Hayne's plummet the 'consequence of his own offending'
Disgraced former NRL star and convicted rapist Jarryd Hayne has lost his career and legacy forever, and his freedom for the next two years.
It was his own fault, the consequence of having sexual intercourse without consent, a judge said on Friday.
A jury found Hayne guilty of two charges in April. He maintains his innocence, has shown no contrition or remorse, or accepted responsibility for the crimes he committed on NRL grand final night 2018.
His lawyers plan to appeal.
The 35-year-old's conviction constitutes a "plummet" from his position as a famous footballer celebrated for his sporting achievements and community contributions, NSW District Court Judge Graham Turnbull said.
Athletically, if not academically gifted, Hayne enjoyed a stellar footballing career after deciding at 15 it was the only way out of his disadvantaged single-parent upbringing in housing commissions.
He was elite in the NRL during 214 games, the only fullback crowned its best player in two seasons, as well as representing Australia and Fiji and NSW in 23 State of Origin games.
None of those facts matter now and he will not be remembered for them.
The NRL is considering stripping accolades and the notion he could be removed from the records is "significant".
"And again, a consequence of his own offending," the judge said, jailing Hayne for four years and nine months with a non-parole period of three years.
Hayne was about a foot taller, weighing more than double the woman he assaulted with his hands and mouth in her suburban Newcastle home after he "reefed" her pants away in one go as she told him "no" three or four times, Judge Turnbull said.
"His preparedness to utilise ultimately the complainant as some kind of sexual object is a matter of significance."
The pair cleaned off blood in her ensuite before Hayne returned to a taxi he paid $550 to drive him to Sydney.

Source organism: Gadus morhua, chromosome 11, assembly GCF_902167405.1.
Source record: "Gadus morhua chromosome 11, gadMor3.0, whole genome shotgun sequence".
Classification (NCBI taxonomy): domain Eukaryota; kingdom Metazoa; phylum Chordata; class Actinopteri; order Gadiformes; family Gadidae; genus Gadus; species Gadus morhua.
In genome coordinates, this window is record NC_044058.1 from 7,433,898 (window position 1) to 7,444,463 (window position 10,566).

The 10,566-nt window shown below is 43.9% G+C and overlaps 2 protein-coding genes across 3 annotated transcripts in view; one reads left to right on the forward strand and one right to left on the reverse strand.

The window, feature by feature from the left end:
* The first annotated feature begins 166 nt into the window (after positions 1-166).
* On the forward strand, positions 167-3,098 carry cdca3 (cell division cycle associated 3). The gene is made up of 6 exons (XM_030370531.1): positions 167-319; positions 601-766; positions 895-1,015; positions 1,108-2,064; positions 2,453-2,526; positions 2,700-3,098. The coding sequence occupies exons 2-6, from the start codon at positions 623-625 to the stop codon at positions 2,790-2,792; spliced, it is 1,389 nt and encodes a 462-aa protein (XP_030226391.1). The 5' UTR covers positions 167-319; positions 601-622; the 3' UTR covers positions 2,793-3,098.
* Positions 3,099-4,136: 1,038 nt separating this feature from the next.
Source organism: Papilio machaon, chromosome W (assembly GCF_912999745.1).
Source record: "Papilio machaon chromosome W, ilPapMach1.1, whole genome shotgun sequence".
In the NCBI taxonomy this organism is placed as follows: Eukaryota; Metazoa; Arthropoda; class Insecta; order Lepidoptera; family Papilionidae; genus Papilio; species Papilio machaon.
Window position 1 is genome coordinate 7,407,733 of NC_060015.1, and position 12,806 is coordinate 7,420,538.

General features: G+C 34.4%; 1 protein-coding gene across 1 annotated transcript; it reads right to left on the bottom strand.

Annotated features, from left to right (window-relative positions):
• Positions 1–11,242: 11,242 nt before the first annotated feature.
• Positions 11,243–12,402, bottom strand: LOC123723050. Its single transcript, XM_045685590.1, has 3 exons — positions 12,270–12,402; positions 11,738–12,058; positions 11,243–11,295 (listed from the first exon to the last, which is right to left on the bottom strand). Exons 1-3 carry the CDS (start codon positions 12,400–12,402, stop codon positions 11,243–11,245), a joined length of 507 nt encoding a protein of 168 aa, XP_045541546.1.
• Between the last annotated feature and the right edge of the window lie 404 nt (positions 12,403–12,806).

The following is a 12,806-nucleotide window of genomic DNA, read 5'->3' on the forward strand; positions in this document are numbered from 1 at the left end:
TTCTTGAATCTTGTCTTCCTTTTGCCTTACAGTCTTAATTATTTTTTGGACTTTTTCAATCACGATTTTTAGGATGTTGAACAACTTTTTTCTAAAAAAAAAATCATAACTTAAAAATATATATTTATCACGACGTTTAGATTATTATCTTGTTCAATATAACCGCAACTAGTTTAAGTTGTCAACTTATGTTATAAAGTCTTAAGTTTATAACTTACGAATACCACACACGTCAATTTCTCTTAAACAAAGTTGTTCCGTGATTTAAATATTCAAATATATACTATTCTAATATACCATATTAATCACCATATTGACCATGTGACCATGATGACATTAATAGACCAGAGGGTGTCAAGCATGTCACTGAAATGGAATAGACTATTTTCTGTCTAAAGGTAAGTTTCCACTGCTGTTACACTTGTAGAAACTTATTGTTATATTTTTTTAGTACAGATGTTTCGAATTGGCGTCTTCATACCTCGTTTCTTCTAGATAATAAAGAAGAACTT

Before the assault, when she learned the taxi was waiting, her "heart dropped" and she felt "he'd only come there for one thing", telling her mother "there's no way I'm about to have sex with him".
The woman cannot be identified, but in a statement read to the court on Monday, said her life has been "launched into what feels like a never-ending nightmare" in the almost five years since.
"I am stronger and I am wiser but I am damaged and I won't ever be the same person," she wrote.
She stood up for herself and stood by her obligation to the community to bring a criminal to justice, Judge Turnbull said, while struggling with her own conflicting feelings, "sick" at the thought of "taking away someone's daddy".
"Perhaps the most significant insight … is her generosity in feeling for others, when that night her feelings were disregarded," the judge said.
He noted conflicting feelings were common for complainants and operated as "a handbrake on the detection and determination of sexual offending".
Outside court, officer-in-charge Detective Inspector Eugene Stek told reporters her resolve could send a message to complainants shining a light on other offenders.
"She's certainly much braver than she believes, she's certainly much stronger than she seems and she's certainly much smarter than she thinks," he said.
The judge thought it unlikely Hayne would reoffend, lacking risk factors typically identified in sex offenders, being committed to his family and religion and taking steps to address past misuse of alcohol and cocaine.
His sentence is backdated to May 7, 2022 because of previous time in custody and other factors including onerous custodial conditions during the pandemic.
He spent nine months in jail before verdicts were overturned, requiring his third trial.
The first trial's jury could not reach a verdict.
He will be eligible for parole on May 6, 2025.
"Say no more," Hayne said as he was taken off the court's screen post-sentencing.